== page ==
Nextdoor.com, a for-profit social-networking site, and the Nutter administration announced a partnership Thursday that will enable the city to communicate directly with Nextdoor's 17,000 local users.
It will allow the city to more narrowly focus its online interactions with residents who belong to the online network.
The Streets Department, for example, will be able to send a notification of a street closing to residents in the affected neighborhoods.
"This offers us a cost-effective method to communicate with residents in a targeted way," Managing Director Rich Negrin said. "It is a powerful tool to target specific messages to specific neighborhoods."
The partnership is similar to ones Nextdoor.com has struck in communities around the nation as it tries to attract a broad base of users in anticipation of raising revenue through ads.
The city's partnership, which gives Nextdoor users unique access to communications from city departments, will increase Nextdoor's value by enabling it to attract more residents to its site.
The city will receive no payment in return.
"It adds value for our citizens," Negrin said. "This enables them to have greater access to services. We think that is enough."
Nextdoor.com is an online social-networking site much like Facebook but targeted to neighborhoods. Individual neighborhood sites are free to anyone who can verify that he or she is an area resident.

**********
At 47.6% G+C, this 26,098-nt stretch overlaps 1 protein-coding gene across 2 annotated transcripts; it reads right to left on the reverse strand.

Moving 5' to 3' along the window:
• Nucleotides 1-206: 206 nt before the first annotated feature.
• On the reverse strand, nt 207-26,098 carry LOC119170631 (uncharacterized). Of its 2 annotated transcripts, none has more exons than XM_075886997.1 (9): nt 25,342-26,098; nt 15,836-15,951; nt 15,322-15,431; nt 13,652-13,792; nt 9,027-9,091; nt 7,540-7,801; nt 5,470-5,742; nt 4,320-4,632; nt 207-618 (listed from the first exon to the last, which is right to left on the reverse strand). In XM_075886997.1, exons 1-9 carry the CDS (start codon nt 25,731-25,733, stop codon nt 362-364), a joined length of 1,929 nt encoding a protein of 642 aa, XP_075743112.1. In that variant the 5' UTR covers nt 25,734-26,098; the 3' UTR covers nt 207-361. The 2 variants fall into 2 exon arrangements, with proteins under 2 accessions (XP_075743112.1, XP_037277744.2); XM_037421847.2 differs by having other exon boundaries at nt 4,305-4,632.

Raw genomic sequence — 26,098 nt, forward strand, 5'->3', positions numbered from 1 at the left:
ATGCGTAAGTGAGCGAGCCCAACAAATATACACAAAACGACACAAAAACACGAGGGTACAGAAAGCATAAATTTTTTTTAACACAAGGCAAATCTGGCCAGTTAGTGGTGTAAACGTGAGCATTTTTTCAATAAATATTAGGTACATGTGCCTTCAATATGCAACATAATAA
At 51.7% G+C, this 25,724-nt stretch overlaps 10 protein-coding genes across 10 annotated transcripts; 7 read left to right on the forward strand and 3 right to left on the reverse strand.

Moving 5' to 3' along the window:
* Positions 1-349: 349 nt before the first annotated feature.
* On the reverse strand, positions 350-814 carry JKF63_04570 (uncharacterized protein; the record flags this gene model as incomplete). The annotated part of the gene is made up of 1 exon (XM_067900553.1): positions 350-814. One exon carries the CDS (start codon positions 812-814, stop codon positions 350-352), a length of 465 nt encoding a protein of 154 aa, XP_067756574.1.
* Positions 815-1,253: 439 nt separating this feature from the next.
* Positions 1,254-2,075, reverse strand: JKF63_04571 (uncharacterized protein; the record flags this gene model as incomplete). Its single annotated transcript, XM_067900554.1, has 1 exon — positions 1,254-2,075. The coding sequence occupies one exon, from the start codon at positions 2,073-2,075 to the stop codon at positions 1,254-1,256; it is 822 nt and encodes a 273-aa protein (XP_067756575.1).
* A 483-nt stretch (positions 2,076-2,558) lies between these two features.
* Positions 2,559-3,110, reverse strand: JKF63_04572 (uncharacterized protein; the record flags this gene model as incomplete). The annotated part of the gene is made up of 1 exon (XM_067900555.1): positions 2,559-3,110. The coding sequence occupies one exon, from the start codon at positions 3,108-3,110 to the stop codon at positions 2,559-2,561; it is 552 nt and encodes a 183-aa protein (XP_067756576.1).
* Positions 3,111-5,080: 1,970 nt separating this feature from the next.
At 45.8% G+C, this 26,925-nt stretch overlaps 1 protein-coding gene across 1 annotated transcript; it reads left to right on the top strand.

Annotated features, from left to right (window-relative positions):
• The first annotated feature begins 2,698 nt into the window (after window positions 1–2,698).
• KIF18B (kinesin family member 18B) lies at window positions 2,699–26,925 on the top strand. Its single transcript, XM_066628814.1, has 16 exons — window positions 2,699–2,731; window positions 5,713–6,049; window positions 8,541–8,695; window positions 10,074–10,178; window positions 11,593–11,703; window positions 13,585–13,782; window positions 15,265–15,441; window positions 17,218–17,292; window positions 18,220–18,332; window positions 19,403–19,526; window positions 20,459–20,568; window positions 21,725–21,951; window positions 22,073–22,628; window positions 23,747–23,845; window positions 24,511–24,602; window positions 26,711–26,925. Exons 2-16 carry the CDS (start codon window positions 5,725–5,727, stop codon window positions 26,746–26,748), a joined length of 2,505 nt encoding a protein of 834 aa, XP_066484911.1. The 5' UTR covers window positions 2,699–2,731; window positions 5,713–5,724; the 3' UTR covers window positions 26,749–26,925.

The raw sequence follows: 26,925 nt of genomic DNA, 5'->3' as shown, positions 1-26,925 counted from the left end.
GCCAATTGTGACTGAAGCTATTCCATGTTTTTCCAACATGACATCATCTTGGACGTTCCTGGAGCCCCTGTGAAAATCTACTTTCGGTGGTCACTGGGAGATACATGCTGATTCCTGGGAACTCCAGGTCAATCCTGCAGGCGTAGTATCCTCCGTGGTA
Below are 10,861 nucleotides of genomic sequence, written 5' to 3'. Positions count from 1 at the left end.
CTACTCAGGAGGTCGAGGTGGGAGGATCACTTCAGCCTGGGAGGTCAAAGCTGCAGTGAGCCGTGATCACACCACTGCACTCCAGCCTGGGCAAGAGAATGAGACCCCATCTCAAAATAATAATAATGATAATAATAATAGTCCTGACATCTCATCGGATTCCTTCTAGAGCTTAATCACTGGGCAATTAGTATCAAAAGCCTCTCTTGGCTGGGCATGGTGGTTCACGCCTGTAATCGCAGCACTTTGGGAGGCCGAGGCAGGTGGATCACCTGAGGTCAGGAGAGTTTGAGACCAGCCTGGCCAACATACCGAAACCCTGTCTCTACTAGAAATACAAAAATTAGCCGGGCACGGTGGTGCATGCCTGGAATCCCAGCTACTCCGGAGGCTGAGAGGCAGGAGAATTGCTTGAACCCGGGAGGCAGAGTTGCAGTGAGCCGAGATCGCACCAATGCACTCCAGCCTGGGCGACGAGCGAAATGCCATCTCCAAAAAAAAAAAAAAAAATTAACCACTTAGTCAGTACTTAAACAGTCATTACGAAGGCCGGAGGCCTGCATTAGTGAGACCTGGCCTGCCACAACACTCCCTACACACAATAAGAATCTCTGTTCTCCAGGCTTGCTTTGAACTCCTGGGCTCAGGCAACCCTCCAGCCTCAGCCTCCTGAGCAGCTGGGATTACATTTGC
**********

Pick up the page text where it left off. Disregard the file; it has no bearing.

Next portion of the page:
Members can use the site to communicate with one another, engage in local online forums, discuss neighborhood issues, and seek recommendations from neighbors for babysitters, contractors, and other services.
According to Sarah Leary, cofounder of the San Francisco-based Nextdoor, the company maintains 283 neighborhood sites in Philadelphia. The sites cover about 80 percent of the city, she said.
The networks are private to their members. The partnership announced Thursday will allow the city to communicate directly with network users. Participating departments include the Office of Emergency Management; Streets; Licenses and Inspections; Town Watch Integrated Services; and police.
Deputy Police Commissioner Nola Joyce said the network would allow local commanders to "meet virtually" with Nextdoor users who might have missed a public meeting held by the department.
Nextdoor was launched in 2010. While it has yet to make a profit, it has been kept afloat by more than $100 million from investors. Based on that level of investment, Bloomberg News estimated the company's value at $500 million.